Breast cancer is a global healthcare concern. It’s the most common cancer in the world among women – 12.4% of women in the US alone will develop it over the course of their lifetime. In the UK breast cancer accounts for about 30% of the cancers in women. This subject is close to my heart as breast cancer has affected a member of my immediate family, so when I read that researchers have developed a “highly sensitive” breast cancer blood test, I had to learn more.

According to a study published in Science Translational Medicine, the test is one of the first to successfully monitor breast cancer patients with early stage disease, and could be up to 100 times more sensitive than existing tests. This new method for tracking Breast Cancer is called TARDIS (TARgeted DIgital Sequencing), and it works by analysing the circulating tumour DNA, tiny fragments of DNA from cancer cells that float around in the blood stream. This means the test could allow doctors to use blood samples to monitor how breast cancer treatments are working, thus allowing doctors to personalise patient’s treatments, according to their response to that treatment. Previously, blood tests for breast cancer have only been sensitive enough to reliably identify tumour DNA in people with advanced disease. TAR

Breast cancer. 3d illustration

DIS is able to detect circulating DNA at extremely low concentrations in the blood, and therefore may be used to monitor patients with early-stage breast cancer to find out how their disease is responding to treatment, which could significantly improve survival.

My research led me to unchangeable and life-style related risk factors. And while gender showed that women are at greater risk, there were about 2550 new cases of breast cancer in men in 2018. About 2 out of 3 invasive breast cancers occur in women aged 55 years and over. Five to 10% of cancers are hereditary, caused by a gene mutation. BRAC1 and BRAC2 gene mutations are the most common hereditary cause of breast cancers and are generally found in younger women, and can affect both breasts. A relative with breast cancer on either the mother or father’s side means the risk increases (as is my own case). However, only 15% of breast cancers related to family history, which means the majority of cases have no family history at all. High breast density increases the risk of developing breast cancer. Age, menopause, pregnancy, genetics and some drugs may affect the density of breast tissue.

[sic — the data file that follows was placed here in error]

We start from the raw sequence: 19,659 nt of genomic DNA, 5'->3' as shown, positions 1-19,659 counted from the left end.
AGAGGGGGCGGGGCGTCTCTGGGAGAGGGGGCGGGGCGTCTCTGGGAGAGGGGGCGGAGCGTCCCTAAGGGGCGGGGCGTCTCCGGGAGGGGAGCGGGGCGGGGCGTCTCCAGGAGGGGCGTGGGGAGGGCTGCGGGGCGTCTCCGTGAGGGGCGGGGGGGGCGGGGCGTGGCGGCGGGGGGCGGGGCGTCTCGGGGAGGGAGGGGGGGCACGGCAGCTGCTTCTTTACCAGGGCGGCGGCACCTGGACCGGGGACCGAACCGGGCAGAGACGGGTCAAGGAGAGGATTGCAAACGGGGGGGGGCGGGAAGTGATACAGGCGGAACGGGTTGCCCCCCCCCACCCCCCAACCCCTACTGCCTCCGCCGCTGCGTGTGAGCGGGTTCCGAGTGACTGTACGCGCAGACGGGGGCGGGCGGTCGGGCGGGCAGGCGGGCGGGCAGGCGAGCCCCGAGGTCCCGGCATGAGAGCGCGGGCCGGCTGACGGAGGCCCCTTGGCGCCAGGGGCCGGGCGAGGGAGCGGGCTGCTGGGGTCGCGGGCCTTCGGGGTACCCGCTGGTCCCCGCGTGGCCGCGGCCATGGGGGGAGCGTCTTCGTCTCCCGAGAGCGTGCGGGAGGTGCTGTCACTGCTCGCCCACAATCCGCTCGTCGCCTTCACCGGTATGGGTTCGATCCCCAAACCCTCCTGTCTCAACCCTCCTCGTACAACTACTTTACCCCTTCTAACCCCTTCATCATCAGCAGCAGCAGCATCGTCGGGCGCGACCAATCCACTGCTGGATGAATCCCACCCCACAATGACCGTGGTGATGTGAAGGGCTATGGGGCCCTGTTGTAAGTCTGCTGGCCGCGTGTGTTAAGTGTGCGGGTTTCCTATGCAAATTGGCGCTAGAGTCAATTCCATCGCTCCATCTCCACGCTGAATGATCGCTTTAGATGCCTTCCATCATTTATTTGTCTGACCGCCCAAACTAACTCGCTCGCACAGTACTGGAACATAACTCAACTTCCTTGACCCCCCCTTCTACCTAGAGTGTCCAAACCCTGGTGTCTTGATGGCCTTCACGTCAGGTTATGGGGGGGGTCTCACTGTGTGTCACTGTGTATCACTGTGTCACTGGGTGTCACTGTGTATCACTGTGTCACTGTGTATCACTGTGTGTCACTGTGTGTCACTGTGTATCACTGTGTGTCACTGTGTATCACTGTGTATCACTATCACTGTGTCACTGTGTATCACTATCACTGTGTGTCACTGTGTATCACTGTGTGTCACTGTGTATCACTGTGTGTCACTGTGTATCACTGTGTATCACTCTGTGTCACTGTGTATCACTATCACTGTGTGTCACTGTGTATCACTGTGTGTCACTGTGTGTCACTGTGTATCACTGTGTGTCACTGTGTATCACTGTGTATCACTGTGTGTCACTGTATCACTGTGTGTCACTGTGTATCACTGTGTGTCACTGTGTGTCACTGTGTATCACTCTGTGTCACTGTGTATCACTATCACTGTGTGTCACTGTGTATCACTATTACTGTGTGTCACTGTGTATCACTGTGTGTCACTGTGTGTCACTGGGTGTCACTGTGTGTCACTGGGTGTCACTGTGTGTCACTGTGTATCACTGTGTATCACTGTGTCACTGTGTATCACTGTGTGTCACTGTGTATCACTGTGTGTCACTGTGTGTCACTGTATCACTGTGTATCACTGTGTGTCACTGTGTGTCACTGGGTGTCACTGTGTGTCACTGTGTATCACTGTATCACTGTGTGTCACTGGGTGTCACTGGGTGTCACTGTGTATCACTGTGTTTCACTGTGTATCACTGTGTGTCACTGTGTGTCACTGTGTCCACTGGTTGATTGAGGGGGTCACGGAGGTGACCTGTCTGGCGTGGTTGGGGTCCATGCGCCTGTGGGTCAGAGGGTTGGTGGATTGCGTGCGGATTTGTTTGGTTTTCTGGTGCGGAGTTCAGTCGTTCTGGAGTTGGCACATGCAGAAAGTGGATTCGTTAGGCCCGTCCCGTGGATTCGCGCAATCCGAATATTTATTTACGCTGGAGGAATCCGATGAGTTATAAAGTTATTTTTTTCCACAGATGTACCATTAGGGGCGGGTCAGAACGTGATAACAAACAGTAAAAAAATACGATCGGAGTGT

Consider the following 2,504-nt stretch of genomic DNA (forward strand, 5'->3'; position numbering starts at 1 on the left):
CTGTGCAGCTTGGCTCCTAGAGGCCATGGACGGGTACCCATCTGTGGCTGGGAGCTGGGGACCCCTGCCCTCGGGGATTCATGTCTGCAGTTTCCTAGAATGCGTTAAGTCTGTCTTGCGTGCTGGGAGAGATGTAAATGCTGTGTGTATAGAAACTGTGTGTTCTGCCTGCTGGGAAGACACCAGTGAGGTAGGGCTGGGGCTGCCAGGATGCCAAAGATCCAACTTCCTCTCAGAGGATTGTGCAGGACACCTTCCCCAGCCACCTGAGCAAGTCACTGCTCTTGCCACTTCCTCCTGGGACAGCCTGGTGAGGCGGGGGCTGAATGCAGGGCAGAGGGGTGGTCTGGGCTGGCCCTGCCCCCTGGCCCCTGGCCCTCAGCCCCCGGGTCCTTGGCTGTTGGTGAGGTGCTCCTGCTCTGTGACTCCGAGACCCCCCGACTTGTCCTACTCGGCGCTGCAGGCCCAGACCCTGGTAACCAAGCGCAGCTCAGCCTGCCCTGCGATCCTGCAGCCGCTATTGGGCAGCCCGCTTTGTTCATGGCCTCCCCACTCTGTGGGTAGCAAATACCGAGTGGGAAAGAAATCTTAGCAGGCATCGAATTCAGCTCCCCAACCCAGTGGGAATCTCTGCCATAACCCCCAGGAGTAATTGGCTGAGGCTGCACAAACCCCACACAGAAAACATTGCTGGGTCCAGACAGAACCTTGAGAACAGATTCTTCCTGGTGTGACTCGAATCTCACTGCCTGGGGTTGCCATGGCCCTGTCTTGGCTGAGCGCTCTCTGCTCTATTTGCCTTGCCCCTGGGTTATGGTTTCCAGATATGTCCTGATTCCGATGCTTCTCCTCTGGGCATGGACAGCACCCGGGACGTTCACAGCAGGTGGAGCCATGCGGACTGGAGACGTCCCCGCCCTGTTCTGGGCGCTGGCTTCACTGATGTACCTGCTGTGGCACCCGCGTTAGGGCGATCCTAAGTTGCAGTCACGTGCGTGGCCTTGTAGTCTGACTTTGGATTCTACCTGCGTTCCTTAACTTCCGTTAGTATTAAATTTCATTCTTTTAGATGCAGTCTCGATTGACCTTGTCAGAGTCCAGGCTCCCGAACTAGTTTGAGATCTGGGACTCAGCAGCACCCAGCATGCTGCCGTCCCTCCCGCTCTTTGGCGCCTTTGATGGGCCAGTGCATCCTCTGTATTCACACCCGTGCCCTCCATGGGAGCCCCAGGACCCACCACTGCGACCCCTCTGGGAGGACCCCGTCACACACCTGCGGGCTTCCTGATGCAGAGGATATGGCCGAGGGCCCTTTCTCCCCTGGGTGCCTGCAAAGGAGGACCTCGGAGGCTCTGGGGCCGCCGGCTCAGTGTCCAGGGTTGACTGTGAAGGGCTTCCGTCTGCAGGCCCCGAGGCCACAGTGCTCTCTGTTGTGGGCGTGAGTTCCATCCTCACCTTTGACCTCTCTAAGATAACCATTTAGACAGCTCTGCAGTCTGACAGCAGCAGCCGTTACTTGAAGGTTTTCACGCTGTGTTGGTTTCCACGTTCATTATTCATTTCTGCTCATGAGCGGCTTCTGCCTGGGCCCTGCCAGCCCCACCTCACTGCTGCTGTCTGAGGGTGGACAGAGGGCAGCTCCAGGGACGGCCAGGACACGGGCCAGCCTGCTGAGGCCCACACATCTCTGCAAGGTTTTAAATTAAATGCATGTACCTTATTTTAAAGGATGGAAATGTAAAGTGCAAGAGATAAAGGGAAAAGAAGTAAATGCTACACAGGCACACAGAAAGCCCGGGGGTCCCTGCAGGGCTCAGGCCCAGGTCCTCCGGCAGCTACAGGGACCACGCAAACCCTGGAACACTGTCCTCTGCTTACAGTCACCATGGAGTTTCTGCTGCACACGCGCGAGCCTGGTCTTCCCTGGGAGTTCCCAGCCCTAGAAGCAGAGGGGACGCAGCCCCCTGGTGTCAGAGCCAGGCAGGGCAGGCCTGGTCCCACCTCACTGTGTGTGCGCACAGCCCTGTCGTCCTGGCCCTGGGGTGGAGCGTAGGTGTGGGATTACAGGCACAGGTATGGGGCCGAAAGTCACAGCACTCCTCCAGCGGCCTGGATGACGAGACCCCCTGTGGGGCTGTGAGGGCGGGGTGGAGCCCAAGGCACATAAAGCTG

Then there are life-style related factors like alcohol consumption, obesity and being overweight after menopause, all of which increase your risks of breast cancer. Being childless or having children over the age of 35 and even Hormone Replacement Therapy (HRT) can cause dense breasts, so some types of HRT can increase your risk for developing breast cancer.

Women (and some men) of all ethnicities are vulnerable to this common disease, and the vast majority (around 95%) of breast cancer cases are diagnosed at an early or locally advanced stage (stages 1-3). If I developed breast cancer I’d much rather have a very sensitive test, personalised to me, that showed me my treatment was working – wouldn’t you?